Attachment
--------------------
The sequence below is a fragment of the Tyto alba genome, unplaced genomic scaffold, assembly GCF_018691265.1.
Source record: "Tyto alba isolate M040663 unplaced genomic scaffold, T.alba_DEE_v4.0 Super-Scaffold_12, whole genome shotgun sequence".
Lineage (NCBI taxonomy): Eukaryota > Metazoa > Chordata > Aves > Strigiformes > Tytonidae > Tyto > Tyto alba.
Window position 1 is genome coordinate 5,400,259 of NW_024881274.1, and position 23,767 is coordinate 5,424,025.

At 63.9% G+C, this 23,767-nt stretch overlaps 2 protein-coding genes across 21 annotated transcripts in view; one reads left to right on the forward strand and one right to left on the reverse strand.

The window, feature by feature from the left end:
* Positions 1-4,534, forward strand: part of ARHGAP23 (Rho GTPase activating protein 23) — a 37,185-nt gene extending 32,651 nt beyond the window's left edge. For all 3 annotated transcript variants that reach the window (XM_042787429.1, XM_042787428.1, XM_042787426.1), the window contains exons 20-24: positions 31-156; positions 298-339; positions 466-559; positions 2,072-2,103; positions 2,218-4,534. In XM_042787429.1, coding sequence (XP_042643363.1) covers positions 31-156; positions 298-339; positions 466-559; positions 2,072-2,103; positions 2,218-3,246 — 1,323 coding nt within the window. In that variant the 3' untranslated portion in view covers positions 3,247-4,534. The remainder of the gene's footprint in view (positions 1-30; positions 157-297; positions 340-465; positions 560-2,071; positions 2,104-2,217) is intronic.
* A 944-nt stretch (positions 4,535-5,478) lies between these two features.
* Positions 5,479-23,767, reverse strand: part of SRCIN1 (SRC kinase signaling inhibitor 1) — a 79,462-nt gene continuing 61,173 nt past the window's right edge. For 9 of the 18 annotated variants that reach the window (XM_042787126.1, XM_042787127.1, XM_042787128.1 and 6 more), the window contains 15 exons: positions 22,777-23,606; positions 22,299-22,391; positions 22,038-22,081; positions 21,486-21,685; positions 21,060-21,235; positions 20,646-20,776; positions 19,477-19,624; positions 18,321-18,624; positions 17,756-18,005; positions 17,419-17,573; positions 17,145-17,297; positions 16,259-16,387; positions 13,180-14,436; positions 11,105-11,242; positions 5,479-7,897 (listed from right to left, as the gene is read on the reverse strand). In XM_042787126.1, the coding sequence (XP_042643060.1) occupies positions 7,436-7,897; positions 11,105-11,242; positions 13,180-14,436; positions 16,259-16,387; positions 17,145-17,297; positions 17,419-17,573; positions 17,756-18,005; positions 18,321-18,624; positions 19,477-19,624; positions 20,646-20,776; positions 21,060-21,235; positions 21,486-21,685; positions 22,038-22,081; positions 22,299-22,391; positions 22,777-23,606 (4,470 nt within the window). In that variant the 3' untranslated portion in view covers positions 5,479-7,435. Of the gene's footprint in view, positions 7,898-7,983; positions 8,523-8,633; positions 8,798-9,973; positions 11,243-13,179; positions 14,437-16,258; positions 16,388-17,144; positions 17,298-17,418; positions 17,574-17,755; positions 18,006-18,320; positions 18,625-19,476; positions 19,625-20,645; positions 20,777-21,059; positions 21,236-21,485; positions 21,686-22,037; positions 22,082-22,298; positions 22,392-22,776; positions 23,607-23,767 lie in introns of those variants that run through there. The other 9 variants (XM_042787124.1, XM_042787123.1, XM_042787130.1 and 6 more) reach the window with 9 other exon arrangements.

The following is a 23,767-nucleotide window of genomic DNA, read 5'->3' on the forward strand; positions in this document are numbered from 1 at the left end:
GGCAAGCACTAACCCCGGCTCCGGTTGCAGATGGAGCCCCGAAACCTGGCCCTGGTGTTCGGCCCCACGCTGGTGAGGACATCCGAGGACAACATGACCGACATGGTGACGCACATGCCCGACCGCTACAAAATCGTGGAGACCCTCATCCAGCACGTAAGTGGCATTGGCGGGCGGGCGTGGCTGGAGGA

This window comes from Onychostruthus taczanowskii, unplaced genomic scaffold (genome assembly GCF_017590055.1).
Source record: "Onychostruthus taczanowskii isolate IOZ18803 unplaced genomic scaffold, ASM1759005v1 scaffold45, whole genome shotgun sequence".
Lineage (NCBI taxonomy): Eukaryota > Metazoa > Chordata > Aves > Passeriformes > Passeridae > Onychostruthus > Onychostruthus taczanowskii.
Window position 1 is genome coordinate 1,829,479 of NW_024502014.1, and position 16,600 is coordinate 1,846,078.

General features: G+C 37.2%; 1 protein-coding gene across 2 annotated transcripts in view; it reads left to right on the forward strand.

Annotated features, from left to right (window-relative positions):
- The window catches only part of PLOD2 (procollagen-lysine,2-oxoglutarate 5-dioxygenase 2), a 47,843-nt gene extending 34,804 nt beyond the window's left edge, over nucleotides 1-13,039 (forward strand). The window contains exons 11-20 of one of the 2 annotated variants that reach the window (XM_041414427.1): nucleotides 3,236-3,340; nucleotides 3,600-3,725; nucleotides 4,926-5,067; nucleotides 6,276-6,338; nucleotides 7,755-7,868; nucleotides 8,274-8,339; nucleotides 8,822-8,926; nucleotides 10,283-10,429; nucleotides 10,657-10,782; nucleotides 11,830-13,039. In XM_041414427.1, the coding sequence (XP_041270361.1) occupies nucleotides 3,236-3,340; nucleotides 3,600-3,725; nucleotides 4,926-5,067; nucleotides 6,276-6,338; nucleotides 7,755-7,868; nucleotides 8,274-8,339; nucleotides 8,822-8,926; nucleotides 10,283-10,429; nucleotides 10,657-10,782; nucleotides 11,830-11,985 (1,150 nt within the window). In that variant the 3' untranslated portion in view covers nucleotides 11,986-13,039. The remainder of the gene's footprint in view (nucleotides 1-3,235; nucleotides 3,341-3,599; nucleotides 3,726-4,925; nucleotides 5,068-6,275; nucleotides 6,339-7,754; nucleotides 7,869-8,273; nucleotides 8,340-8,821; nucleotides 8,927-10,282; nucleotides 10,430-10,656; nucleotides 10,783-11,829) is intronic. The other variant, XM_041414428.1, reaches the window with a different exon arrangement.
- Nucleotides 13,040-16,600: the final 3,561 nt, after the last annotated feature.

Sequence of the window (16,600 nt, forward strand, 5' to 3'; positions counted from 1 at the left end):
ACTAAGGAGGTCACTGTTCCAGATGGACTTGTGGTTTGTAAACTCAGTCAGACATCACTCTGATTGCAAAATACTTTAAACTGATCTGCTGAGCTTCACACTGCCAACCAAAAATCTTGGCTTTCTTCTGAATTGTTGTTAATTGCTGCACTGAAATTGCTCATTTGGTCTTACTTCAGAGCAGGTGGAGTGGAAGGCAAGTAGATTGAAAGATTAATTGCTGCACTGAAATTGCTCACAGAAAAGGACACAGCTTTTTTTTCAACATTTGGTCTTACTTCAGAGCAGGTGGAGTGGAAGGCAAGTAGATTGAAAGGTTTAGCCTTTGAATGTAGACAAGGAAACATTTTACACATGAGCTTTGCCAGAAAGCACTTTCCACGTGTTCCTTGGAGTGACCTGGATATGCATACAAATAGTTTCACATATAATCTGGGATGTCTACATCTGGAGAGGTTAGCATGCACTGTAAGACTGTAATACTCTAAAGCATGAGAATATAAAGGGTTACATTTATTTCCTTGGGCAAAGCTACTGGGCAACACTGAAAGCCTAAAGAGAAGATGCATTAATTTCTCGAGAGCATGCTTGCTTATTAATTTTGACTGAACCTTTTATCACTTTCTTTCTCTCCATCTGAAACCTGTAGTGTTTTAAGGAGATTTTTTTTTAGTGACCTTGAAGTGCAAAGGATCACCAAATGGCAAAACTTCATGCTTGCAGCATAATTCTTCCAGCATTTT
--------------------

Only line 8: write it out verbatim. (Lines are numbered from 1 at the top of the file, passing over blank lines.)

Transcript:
* A 944-nt stretch (positions 4,535-5,478) lies between these two features.